The Hong Kong Council of Social Service
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Concern over Sexual Violence against Minority Women

Ethnic Minorities – HKCSS Channel      2015/09/30

Executive Director of Association Concerning Sexual Violence Against Women, Ms Linda Wong, said that Sexual violence is defined as one person committing a sexual offence against another in speech, attitude and actions, causing the latter to feel humiliated and disturbed. A recent study reveals that one in every seven females in Hong Kong has encountered sexual violence.

According to Linda, usually only 40% of female victims of sexual assault would choose to seek help. Among Hong Kong women of South Asian heritage, the rate of them help-seeking and making police reports are even lower. Last three years, among 18 cases of minority women who sought help at RainLily, only 30% would make a police call. It is believed that this has to do with the low status of women in their cultures.

In fact, official figures are also on the low side. According to Social Welfare Department, there were only 76 cases of minority women seeking help for sexual violence in 2014. It is reckoned that this number is merely the tip of the iceberg. Linda mentioned that among ethnic minorities, women have a low status compared to men, who are deemed the most important. So when a woman is sexually assaulted, it is often blamed on the woman herself, e.g. it’s the woman who was behaving in an improper manner or that she was flirting with the man, thus resulting in sexual violence. The women will bear the brunt of the blame, which makes them unwilling to seek help. In fact, among the South Asian minorities, seeking help from outsiders can easily result in revenge attacks, or they and their families will be isolated or marginalized.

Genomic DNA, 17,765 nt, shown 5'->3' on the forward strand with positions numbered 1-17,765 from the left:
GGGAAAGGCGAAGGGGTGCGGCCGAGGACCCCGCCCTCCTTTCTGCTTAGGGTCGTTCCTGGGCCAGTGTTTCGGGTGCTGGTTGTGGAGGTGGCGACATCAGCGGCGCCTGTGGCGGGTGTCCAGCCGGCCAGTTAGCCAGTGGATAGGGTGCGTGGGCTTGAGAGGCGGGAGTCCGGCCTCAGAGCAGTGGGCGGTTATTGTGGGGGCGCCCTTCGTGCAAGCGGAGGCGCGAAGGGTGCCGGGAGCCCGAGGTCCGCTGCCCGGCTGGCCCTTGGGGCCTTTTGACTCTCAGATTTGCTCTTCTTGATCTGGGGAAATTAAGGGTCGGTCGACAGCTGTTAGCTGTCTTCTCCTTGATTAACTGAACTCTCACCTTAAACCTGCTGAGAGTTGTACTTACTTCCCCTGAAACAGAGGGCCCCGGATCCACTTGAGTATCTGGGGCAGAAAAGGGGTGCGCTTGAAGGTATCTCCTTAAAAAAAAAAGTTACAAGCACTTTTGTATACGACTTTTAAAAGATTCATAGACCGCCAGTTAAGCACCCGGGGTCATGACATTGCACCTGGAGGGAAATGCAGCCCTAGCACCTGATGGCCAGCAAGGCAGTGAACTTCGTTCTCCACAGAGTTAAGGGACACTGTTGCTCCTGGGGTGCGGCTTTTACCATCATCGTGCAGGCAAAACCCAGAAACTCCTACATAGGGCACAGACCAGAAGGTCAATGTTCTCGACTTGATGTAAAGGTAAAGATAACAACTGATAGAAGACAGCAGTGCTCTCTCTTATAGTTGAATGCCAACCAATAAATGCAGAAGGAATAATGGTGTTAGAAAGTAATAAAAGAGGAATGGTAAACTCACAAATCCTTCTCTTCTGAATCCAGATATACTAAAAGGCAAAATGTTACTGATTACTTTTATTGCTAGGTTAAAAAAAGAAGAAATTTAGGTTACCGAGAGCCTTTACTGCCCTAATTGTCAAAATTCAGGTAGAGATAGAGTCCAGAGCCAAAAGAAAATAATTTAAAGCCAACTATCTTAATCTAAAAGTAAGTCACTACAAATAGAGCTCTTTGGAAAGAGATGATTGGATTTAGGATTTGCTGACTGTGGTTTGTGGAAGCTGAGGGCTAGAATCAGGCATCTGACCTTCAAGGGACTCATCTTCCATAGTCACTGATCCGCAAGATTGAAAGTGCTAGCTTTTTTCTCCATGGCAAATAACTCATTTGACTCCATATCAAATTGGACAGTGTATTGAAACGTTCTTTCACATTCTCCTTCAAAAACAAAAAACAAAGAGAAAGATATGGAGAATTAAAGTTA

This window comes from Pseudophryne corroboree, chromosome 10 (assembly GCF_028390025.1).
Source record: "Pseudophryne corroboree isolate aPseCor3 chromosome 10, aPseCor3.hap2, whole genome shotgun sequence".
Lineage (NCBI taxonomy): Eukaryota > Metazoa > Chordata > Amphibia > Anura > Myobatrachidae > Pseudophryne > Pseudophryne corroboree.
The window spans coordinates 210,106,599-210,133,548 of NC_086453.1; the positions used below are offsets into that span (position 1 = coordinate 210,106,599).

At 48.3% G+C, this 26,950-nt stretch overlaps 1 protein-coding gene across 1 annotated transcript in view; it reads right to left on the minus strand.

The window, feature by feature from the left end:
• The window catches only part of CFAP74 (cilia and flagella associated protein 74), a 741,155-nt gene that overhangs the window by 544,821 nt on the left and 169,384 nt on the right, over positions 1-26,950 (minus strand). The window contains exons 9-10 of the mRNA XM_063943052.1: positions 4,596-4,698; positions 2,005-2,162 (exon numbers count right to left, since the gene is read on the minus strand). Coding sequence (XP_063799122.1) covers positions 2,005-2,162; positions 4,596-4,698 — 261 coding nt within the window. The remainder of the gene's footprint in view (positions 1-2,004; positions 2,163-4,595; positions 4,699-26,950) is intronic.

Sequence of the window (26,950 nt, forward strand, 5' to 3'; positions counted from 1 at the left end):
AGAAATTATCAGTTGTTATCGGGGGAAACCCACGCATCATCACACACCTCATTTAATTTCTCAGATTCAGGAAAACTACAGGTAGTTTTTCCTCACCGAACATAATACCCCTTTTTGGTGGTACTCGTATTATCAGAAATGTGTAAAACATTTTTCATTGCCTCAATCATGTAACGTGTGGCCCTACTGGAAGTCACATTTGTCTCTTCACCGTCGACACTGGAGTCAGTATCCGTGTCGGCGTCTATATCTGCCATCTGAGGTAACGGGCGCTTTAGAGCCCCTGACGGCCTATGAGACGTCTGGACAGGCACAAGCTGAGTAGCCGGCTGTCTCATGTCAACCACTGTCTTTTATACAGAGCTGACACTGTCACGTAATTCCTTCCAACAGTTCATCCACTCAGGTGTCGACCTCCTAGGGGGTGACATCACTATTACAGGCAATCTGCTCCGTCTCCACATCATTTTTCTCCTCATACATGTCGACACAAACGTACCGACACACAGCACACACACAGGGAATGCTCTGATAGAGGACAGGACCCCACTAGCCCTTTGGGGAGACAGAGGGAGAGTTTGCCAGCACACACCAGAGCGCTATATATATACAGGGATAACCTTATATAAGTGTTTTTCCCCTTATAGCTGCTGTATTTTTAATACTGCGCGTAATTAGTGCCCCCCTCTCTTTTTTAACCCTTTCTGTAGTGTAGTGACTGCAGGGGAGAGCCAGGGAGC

With the pressure from family and community, victimized minority women need to muster up quite a bit of courage to seek help or go to the police. Hence, public servants should be sensitive to victims’ feelings when handling such cases. SWD guidelines must be followed, such as allowing social workers to be present when victims are interviewed by the police and medical personnel, providing emotional support for the victims, and avoid upsetting them too much during the process. For ethnic minority women, interpretation services should be provided as a matter of course.

The Constitutional and Mainland Affairs Bureau issued the Administrative Guidelines on Promotion of Racial Equality in 2010, which are adopted by to 22 government bodies at the moment. The Guidelines stated that cultural sensitivity training should be provided to enable the staff to understanding the characteristics of ethnic minorities and cultural differences, as well as the collection of numerical data on ethnic minority service cases; and also communicate and evaluate the effectiveness of these services with stakeholders. These are to ensure that ethnic minorities have equal opportunities in obtaining services.

Linda hopes the government bodies will adhere to the Guidelines, e.g. providing interpretation services to ethnic minorities, as well as educating ethnic minorities and public servants, such as the police, medical staff and teachers, on the rights of ethnic minorities.